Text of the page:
Eric Christiansen is a Fellow Emeritus of New College, ­Oxford, and the author of The Northern Crusades. (July 2015)


Two Cheers for the Middle Ages!

A country household in winter representing the month of February in the duke of Berry’s Book of Hours, by the Limbourg brothers, circa 1412–1416

The Middle Ages

by Johannes Fried, translated from the German by Peter Lewis

1381: The Year of the Peasants’ Revolt

by Juliet Barker
Prejudice against the medieval runs deep. It is an adjective applied to atrocity, severe punishment, out-of-date technology (this “medieval” typewriter), and all illiberal attitudes. For many, the Middle Ages are ineradicably reprehensible, as well as comic: knights immobilized in their armor, fat monks panting after licentious nuns, ladies locked into chastity belts.

Valhalla in Bloomsbury

‘Saint Olaf’s sailing race’; fourteenth-century wall painting in the parish church at Skamstrup, Denmark

Vikings: Life and Legend

an exhibition at the National Museum of Denmark, Copenhagen, June 22–November 17, 2013; the British Museum, London, March 6–June 22, 2014; and the Martin-Gropius-Bau, Berlin, September 10, 2014–January 4, 2015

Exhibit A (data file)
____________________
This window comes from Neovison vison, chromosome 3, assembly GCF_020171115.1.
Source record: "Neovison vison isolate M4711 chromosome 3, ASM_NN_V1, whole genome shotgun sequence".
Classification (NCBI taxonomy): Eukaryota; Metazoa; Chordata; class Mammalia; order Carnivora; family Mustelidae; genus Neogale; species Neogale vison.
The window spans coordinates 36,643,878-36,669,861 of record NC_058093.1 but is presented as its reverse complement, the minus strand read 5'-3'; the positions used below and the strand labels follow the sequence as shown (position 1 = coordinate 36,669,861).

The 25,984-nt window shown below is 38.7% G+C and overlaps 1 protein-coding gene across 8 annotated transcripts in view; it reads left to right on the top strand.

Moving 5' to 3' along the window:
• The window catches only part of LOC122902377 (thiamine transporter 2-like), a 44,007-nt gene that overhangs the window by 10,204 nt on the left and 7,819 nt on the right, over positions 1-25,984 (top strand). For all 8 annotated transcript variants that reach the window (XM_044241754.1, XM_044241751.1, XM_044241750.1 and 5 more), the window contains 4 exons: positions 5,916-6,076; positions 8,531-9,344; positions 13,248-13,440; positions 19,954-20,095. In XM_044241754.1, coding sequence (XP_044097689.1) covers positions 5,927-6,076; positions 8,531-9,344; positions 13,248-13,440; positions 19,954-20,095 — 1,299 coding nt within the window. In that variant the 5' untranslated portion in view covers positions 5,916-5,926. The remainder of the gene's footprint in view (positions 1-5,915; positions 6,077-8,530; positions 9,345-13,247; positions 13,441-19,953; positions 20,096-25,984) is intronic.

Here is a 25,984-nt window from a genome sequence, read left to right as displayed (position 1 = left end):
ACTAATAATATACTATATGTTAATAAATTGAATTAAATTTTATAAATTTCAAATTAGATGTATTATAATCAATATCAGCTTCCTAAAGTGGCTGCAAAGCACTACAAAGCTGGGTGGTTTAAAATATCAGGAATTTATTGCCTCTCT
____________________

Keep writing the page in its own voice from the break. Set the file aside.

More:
The Viking Ship

by Gareth Williams
The Vikings. Were they worth it? Why should these “filthiest of God’s creatures, who do not clean themselves after urinating or defecating, nor do they wash after having sex,” as a Muslim observer noted in about 920, be the subject of major exhibitions in London and Berlin, with the concomitant miseries of overcrowding, overcharging, and overwhelming the public?

A Fine Life

The Hundred Years War: Volume 2, Trial by Fire

by Jonathan Sumption
The Hundred Years’ War was a series of wars conducted from 1339 to 1453 on many different levels, which were rarely combined into one conflict. At the top, kings of England and France and Castille locked horns over claims ranging from possession of one tenth of the French kingdom to …

How Europe Became Europe

The Making of Europe: Conquest, Colonization and Cultural Change, 950–1350

by Robert Bartlett
The best-selling History of Europe written in the early 1930s by H.A.L. Fisher (to alleviate the tedium of being head of an Oxford college) began with the sentence, “We Europeans are the children of Hellas”—and went on through nearly two thousand years summarizing and judging the “trend of events” by …